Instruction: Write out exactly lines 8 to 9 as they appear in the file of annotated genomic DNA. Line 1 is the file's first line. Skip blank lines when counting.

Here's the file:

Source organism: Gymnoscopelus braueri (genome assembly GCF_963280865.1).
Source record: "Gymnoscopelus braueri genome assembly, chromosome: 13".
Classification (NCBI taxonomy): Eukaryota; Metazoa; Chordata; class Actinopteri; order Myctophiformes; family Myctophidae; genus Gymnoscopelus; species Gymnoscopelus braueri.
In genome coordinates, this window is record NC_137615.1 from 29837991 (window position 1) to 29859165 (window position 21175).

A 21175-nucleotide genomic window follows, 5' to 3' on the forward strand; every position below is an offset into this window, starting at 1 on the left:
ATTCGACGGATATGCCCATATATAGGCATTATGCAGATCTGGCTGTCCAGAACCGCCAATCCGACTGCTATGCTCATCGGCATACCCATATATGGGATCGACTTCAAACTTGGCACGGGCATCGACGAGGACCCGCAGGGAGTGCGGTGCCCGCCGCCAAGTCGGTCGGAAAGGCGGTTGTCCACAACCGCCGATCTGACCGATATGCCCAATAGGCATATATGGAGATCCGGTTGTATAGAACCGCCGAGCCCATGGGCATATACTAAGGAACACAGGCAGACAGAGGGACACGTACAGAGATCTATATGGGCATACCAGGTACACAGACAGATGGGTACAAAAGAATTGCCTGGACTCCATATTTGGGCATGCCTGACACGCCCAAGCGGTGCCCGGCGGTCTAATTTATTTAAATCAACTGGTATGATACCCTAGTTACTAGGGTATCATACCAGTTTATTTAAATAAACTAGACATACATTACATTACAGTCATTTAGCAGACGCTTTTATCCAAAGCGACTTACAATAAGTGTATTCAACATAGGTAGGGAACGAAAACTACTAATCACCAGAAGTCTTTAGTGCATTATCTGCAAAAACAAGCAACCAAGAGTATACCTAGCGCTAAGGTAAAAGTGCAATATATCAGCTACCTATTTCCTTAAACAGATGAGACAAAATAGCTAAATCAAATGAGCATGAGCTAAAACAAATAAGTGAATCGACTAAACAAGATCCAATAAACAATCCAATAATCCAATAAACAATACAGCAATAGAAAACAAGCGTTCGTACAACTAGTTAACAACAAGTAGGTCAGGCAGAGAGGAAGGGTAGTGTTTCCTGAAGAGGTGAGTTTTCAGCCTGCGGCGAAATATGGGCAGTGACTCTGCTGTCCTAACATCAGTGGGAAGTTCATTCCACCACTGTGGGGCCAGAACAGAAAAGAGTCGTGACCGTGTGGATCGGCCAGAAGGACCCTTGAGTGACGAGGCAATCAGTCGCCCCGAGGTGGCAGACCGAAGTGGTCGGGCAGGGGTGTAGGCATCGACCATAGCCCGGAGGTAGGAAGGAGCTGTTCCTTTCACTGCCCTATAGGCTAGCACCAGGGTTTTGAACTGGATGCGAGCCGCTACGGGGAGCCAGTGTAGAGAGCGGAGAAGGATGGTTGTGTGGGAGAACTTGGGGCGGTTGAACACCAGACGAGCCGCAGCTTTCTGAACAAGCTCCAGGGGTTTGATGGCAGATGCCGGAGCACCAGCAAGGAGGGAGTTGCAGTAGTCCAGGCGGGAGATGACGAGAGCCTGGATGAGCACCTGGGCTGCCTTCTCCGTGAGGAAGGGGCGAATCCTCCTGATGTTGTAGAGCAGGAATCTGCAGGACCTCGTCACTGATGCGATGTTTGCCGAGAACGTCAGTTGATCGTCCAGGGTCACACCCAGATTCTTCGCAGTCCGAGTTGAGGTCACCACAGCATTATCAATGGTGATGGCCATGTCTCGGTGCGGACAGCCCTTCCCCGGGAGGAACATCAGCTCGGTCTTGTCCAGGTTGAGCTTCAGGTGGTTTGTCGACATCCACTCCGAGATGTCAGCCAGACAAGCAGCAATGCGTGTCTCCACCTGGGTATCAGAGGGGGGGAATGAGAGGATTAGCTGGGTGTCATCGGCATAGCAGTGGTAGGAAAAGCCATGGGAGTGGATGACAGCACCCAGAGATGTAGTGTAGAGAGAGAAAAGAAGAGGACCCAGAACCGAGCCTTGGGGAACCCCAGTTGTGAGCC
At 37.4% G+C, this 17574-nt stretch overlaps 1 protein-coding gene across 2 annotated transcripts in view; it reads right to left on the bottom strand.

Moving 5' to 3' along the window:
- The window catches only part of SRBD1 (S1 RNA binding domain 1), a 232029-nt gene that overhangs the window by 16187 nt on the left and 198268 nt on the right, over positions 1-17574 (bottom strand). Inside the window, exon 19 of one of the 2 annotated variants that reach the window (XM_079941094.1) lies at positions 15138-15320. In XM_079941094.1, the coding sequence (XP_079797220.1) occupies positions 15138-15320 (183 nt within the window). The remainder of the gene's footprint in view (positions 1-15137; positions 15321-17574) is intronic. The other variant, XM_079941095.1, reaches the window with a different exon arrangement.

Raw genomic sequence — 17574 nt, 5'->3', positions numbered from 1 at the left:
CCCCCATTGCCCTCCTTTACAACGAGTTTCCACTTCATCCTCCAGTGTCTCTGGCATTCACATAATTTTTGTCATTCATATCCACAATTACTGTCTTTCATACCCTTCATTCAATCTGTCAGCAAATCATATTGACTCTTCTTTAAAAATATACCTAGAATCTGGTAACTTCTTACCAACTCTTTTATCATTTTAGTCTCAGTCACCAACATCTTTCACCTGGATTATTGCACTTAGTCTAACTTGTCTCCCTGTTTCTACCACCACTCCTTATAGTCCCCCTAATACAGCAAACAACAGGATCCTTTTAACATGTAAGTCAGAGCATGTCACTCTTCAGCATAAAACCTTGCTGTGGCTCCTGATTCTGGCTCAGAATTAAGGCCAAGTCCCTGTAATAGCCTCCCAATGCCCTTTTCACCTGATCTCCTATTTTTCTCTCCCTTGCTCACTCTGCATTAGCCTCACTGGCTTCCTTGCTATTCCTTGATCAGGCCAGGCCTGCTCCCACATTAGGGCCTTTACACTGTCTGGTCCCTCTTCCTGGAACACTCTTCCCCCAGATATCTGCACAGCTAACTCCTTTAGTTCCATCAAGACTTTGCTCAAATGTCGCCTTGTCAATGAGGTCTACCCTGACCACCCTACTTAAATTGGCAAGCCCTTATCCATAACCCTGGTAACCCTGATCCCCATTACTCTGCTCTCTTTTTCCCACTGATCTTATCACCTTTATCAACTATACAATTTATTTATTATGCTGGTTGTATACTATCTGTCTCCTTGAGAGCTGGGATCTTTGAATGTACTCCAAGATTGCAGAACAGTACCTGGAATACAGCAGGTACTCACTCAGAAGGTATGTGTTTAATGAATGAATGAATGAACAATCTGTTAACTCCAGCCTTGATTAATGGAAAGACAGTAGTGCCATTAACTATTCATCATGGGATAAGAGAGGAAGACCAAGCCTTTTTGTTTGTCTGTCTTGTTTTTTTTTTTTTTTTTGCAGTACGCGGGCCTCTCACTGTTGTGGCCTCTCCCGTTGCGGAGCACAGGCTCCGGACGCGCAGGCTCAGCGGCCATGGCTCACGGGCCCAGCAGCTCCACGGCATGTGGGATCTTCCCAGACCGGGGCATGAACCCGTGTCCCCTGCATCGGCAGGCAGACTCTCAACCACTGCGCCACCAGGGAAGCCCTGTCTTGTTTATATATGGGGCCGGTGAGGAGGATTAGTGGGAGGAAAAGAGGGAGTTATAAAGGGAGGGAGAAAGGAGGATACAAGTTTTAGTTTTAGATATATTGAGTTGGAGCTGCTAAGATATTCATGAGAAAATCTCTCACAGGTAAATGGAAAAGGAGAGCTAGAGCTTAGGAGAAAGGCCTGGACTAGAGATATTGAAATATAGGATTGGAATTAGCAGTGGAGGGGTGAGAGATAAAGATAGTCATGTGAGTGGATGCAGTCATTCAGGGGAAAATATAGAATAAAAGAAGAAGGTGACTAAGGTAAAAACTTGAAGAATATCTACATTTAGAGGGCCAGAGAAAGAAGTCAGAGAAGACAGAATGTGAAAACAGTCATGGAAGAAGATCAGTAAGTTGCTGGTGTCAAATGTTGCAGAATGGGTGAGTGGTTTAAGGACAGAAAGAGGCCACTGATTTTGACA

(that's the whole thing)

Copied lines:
Moving 5' to 3' along the window:
- The window catches only part of SRBD1 (S1 RNA binding domain 1), a 232029-nt gene that overhangs the window by 16187 nt on the left and 198268 nt on the right, over positions 1-17574 (bottom strand). Inside the window, exon 19 of one of the 2 annotated variants that reach the window (XM_079941094.1) lies at positions 15138-15320. In XM_079941094.1, the coding sequence (XP_079797220.1) occupies positions 15138-15320 (183 nt within the window). The remainder of the gene's footprint in view (positions 1-15137; positions 15321-17574) is intronic. The other variant, XM_079941095.1, reaches the window with a different exon arrangement.